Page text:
A blue crab pulls itself out of its old exoskeleton in a process Tyrannosaurus rex is that its legs are much too fragile to called molting. bear a lot of weight. Jointed appendages are perfect for facile movement and speed, up to a point; but balancing a lot of pressure on them is impossible. An apt comparison is the ability of the broad flat surfaces of hiking boots to carry more weight than a pair of high-heeled tango pumps.

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Marine arthropods: (left-top to bottom) crab, , crab and spider crab and (right) kelp crab.

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Breathing Underwater

Arthropods, like all animals, must find ways to extract oxygen from either water or air and distribute it to all parts of their bodies. In water, which contains forty times less oxygen than an equal volume of air, the standard tools are gills. These vary from very small waving tentacles in small marine animals to the much larger, more extravagant arrays of feathery structures in larger creatures such as lobsters and crabs (and, of course, ). A simple oxygen concentration gradient between the interior of a and the open water allows gills to draw in oxygen molecules from the water through a thin membrane. The oxygen dissolves in the blood’s fluids and is then whisked away to all parts of the body. Some marine arthropods, including the scorpion and spider ancestral lines, breathed with a system called book gills. These are much less complicated than gills, really just a row of flaps, which are kept in constant motion so an ample supply of dissolved oxygen can enter the respiratory system. During their time as exclusively marine animals, along with all the rest of life on the planet, the arthropods evolved several breathing strategies that helped pave the way for the invasion of land.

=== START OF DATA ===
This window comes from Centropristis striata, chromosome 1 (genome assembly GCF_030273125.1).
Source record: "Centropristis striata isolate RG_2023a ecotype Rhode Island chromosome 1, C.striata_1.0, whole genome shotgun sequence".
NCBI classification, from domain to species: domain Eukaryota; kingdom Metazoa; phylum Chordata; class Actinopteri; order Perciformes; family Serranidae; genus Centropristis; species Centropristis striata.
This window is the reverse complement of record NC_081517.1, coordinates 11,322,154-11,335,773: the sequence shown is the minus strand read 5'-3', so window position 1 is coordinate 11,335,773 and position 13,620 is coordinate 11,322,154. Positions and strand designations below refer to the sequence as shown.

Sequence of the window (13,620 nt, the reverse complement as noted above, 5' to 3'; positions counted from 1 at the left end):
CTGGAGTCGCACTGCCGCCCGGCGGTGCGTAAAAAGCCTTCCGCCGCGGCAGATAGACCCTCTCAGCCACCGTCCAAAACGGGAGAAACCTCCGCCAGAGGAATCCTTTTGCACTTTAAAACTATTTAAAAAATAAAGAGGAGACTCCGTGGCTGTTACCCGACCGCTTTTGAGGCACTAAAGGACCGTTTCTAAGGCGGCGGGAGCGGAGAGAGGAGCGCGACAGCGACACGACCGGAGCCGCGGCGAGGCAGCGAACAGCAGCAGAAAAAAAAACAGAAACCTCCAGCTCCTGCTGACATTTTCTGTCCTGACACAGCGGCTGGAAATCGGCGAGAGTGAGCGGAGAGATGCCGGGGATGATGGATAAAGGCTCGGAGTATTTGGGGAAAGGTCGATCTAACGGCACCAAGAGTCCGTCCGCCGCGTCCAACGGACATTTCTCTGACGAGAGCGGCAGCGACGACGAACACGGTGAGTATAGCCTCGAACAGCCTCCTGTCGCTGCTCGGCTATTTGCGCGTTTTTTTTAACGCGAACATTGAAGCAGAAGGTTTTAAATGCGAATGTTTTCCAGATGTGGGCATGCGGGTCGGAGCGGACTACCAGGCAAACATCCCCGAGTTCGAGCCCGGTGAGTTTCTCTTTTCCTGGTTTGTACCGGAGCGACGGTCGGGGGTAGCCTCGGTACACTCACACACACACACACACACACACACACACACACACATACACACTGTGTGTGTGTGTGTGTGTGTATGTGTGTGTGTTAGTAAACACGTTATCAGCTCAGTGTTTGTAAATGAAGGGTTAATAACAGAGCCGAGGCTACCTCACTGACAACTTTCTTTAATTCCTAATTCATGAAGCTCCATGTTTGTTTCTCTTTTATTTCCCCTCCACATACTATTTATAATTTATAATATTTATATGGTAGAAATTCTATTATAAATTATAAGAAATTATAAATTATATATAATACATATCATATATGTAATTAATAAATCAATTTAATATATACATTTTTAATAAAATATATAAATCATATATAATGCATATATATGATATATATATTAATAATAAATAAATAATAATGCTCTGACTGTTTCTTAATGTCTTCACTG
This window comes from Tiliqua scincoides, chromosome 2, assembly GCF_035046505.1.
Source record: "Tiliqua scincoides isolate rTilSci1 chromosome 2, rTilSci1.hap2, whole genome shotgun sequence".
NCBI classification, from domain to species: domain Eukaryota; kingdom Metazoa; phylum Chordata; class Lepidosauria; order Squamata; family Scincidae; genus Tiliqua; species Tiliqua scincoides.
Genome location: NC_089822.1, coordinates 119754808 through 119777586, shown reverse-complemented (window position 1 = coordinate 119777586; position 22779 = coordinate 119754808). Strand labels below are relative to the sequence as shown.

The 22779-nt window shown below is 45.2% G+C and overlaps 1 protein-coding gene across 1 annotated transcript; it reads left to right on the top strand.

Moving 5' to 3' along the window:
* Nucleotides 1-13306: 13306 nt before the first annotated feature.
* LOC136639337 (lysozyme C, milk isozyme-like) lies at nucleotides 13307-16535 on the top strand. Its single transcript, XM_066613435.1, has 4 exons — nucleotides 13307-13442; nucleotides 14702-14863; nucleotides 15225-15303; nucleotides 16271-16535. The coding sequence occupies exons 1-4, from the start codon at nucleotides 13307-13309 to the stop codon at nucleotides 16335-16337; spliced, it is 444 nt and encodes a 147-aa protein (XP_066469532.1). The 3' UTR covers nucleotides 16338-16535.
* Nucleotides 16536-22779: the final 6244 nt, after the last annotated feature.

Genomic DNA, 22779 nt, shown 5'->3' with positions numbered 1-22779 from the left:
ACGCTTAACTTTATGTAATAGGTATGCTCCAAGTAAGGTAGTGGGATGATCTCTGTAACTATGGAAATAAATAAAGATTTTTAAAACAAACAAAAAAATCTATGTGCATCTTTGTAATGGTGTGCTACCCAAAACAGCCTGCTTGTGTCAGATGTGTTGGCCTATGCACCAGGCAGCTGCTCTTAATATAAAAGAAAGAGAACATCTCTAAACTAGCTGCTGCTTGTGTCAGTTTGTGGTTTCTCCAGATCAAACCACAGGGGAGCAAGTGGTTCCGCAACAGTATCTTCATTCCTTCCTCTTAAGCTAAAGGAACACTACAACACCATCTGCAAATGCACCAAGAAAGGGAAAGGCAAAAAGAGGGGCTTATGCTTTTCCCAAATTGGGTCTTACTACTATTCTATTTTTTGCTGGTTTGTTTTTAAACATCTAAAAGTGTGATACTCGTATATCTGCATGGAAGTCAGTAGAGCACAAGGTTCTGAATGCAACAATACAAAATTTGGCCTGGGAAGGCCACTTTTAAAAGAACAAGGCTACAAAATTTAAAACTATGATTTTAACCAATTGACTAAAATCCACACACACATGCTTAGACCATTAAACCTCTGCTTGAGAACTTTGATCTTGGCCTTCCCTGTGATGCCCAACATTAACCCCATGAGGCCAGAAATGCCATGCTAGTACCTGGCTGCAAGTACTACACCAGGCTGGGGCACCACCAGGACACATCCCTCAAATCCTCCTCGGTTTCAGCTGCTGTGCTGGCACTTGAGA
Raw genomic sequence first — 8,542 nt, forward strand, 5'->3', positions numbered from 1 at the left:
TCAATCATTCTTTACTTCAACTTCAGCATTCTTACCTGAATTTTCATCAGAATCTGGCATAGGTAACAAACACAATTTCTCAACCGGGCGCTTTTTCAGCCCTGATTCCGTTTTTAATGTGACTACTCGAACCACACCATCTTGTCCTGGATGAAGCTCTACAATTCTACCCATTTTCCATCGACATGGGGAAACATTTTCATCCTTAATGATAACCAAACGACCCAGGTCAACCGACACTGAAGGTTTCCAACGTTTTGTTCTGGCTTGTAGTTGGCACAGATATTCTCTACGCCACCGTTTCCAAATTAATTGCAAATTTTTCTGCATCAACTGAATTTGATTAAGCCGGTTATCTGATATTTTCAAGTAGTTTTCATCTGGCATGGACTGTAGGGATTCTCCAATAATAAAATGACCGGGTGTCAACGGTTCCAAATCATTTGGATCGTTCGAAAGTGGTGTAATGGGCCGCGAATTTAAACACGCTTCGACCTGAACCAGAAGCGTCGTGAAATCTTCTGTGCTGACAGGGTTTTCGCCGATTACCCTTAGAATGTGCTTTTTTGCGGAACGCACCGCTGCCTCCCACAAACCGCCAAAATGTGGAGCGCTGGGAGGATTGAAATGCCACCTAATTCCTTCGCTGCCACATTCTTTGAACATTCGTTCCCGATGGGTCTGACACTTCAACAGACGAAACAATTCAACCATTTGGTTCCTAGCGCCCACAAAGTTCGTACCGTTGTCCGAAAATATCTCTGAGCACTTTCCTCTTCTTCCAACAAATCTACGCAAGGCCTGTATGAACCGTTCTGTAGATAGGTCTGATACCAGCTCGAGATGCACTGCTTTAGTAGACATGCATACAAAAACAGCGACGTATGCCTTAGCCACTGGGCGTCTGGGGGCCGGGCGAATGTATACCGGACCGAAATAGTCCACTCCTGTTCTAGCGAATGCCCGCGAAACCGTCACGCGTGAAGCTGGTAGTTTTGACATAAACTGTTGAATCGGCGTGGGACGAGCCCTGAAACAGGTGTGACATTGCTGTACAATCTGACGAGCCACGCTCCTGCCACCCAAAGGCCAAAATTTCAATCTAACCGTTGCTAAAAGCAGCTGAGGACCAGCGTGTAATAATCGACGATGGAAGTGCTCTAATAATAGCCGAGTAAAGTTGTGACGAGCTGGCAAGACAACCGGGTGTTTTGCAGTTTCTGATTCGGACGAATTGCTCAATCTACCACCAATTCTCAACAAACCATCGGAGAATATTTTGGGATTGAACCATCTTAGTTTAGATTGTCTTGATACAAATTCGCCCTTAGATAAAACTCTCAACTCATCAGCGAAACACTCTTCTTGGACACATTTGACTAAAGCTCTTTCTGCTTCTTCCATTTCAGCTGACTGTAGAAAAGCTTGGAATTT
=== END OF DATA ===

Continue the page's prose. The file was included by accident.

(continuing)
Banded coral shrimp (top) and (bottom).